As for the url, we think it should appear in every customer facing item, from newspaper ads to radio ads to company stationery. If it’s a long url, it’ll be hard to use on TV and radio, and get it right. Even our short url for the school, which was picked to rhyme, is hard to get across in radio.
Hope this helps.
Jane Diaz sounds like the rep or owner of a sign company! Yes, we consider signs, mostly on the freeways around Phoenix, where we’re based, but it’s hard sell, because of the audience factor (we’re normally looking for targetted media) and signs normally don’t work out on a CPM basis, even if we’re looking for a broad vehicle.
Joel, have you noticed the TV spots that are beginning to take on a movie short or mini-documentary style? I can watch those, they keep me focused in but otherwise I’m gone, doing something else, reading something else until my show comes back.
As with everything we do in business, it’s about how we shape the message. Everything has to be planned evaluated and improved on. That’s business.
Phil, they didn’t break down the DVR stats (that I saw) but I find myself watching the first and last commercial (if it’s engaging) and skipping the rest. I would love to see some research on that one too.
Regarding solutions for retailers vs. service based businesses: As you said it’s about “which media influences your target audience to buy” – you have to know where your audience is. I am noticing service based companies who use the same kind of marketing mentioned in the study – like organizations that help with debt relief and roof repair.
Thanks Jamillah for the response. To find out what media influences your target market to buy, ask them: What brought you in today? What do you read/watch on radio/tv/internet? Do you use/follow social media?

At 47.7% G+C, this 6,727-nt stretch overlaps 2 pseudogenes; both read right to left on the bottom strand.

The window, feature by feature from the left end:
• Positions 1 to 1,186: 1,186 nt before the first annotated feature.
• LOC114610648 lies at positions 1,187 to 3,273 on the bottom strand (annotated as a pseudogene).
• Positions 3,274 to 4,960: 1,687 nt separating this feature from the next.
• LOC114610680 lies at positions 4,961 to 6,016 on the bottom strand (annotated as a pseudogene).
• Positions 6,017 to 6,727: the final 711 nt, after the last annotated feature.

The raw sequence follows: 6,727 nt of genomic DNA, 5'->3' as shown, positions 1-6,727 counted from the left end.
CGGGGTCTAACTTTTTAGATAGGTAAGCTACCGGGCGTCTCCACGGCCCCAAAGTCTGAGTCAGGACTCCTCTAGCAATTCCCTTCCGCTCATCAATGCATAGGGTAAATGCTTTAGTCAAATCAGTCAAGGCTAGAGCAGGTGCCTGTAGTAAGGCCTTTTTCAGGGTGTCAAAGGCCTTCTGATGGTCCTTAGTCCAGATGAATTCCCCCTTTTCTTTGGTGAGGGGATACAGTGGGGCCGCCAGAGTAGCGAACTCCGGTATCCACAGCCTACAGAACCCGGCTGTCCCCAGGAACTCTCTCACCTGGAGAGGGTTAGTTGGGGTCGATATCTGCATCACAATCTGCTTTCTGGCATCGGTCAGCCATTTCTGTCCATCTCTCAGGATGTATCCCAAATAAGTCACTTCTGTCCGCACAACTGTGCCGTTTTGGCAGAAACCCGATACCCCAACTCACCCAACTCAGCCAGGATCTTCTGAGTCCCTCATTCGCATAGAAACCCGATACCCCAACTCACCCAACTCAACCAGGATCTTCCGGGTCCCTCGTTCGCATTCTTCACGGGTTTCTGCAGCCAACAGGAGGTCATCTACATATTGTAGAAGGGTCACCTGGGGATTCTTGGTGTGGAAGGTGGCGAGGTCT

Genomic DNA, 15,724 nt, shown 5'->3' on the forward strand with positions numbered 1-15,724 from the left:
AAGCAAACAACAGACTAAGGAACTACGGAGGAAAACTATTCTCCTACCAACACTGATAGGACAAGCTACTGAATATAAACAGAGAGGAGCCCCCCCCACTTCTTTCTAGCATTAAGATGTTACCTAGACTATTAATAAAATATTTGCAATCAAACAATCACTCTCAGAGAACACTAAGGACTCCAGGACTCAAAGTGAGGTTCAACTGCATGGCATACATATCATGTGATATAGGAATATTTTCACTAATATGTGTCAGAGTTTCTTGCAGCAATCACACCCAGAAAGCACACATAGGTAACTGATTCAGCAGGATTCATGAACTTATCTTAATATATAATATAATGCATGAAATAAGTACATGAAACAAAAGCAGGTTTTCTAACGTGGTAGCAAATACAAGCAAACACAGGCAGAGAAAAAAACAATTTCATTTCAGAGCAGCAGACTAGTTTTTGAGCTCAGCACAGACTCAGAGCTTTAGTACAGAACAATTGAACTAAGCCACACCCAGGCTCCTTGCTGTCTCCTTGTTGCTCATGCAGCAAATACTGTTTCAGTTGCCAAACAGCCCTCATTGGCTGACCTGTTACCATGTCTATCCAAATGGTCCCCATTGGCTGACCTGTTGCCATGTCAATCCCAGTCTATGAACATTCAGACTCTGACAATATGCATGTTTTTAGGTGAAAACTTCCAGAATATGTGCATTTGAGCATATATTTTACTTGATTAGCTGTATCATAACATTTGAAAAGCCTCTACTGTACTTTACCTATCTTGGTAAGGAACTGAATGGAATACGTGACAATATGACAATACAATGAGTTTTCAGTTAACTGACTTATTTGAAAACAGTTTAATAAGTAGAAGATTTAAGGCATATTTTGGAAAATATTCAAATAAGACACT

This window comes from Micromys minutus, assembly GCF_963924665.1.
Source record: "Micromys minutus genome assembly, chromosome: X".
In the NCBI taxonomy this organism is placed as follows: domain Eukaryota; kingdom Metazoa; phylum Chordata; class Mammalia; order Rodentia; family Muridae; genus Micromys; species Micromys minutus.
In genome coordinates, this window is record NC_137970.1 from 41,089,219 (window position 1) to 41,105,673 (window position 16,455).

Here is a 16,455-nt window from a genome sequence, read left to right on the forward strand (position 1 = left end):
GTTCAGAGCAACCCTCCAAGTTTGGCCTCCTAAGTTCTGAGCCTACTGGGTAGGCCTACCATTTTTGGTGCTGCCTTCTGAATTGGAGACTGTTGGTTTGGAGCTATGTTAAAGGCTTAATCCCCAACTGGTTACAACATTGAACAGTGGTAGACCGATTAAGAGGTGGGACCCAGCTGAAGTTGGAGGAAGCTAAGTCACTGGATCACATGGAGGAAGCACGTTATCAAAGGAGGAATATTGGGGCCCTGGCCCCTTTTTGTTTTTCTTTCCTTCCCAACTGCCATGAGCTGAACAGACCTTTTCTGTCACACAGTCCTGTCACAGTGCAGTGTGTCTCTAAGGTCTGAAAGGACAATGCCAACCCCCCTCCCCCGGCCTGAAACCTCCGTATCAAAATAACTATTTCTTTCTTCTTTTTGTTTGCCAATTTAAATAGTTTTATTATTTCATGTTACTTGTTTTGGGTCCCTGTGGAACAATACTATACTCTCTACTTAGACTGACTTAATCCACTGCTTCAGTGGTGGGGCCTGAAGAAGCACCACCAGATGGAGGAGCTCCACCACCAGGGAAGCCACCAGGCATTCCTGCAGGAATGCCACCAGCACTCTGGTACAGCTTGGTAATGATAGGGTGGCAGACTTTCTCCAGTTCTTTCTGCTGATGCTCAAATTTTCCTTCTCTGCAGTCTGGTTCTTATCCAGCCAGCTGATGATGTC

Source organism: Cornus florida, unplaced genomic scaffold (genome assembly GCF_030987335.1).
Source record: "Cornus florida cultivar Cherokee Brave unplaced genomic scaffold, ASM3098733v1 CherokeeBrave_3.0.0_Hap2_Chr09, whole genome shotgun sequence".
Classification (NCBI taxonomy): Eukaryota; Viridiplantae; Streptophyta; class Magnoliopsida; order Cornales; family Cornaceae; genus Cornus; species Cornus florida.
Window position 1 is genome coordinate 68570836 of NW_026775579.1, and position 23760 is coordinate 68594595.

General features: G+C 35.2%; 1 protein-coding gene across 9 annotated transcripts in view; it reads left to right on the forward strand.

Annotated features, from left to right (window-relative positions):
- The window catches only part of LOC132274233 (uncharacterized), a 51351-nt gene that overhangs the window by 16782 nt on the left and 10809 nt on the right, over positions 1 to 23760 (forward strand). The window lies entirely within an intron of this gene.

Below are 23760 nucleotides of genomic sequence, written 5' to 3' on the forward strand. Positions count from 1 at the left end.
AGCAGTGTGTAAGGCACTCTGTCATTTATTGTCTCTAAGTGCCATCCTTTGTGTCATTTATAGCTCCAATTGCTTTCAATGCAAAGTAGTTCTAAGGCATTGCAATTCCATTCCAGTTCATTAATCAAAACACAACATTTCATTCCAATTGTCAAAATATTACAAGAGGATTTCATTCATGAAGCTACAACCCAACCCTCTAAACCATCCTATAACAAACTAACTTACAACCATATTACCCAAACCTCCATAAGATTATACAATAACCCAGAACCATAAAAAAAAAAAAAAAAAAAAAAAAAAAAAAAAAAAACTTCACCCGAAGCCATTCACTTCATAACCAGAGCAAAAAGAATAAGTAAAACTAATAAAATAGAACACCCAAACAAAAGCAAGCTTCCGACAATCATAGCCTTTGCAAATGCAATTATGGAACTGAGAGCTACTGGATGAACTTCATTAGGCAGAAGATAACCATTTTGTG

If you have sales reps, they should know what motivates their customers and prospects and, in fact, they should be key influencers. There’s a whole wing of market research devoted to figuring out what media to use and what works on your target market.
Hope these humble ideas work; they’re just a start.
John Heinrich, Chief Mentor
American School of Entrepreneurship
Interesting post. I really gave radio a thought after reading your article. It is a great channel of communication or advertisement of your business, and what could be better than morning freshness adding on to it?!! Thank you for sharing.
I still believe in advertising and exposing your company/business in TV, radio, newspaper and now the internet. TV advertising maybe ignored sometimes, but their frequency can make people realize them and be aware of the advertised product. Radio ads too. Print is very effective as they cannot erase, widely-circulated and even if the papers are already thrown in garbage, they still convey their message if somebody happens to read them.
Now, the internet. Busy internet enthusiasts can see ads but mostly ignore them if they are just at the sides because user tends to focus on what he works on. Internet advertising has its own way of making effective results. Like SEOs, which deal with consumers who are really focused to search the products they are in need, and about to buy. That is why, SEO is more effective than just side ad printing.
JAparri is right, SEO is better than print, but there is a cost factor, which is having someone manage the SEO, or farming it out.
There’s the whole local SEO matter as well, for those who operate locally. It all depends on what your target market is influencye bf
The best way to advertise is know WHO your audience is first. Then begin to buy online media targeting that audience. If your audience happens to be older, newspapers ads And online targeting could be a good mix. Test small first to determine if there are reasonable profits. If their is a decent profit margin then quickly roll-out fast.